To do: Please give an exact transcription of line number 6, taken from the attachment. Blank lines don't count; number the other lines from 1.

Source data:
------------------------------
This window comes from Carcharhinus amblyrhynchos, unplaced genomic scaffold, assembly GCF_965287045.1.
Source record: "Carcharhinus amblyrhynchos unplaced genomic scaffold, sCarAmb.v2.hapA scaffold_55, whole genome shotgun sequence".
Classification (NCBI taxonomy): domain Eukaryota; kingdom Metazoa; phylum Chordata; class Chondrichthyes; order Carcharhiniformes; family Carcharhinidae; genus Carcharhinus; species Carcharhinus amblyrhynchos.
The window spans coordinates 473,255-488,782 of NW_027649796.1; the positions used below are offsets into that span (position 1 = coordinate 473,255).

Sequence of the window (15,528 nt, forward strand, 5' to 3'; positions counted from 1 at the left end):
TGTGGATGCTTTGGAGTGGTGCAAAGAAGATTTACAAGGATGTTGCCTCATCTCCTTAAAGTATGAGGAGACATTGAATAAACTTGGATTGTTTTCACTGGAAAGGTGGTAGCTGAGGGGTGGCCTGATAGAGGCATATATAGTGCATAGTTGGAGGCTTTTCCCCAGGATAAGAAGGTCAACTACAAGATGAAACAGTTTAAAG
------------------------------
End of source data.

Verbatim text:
TGTGGATGCTTTGGAGTGGTGCAAAGAAGATTTACAAGGATGTTGCCTCATCTCCTTAAAGTATGAGGAGACATTGAATAAACTTGGATTGTTTTCACTGGAAAGGTGGTAGCTGAGGGGTGGCCTGATAGAGGCATATATAGTGCATAGTTGGAGGCTTTTCCCCAGGATAAGAAGGTCAACTACAAGATGAAACAGTTTAAAG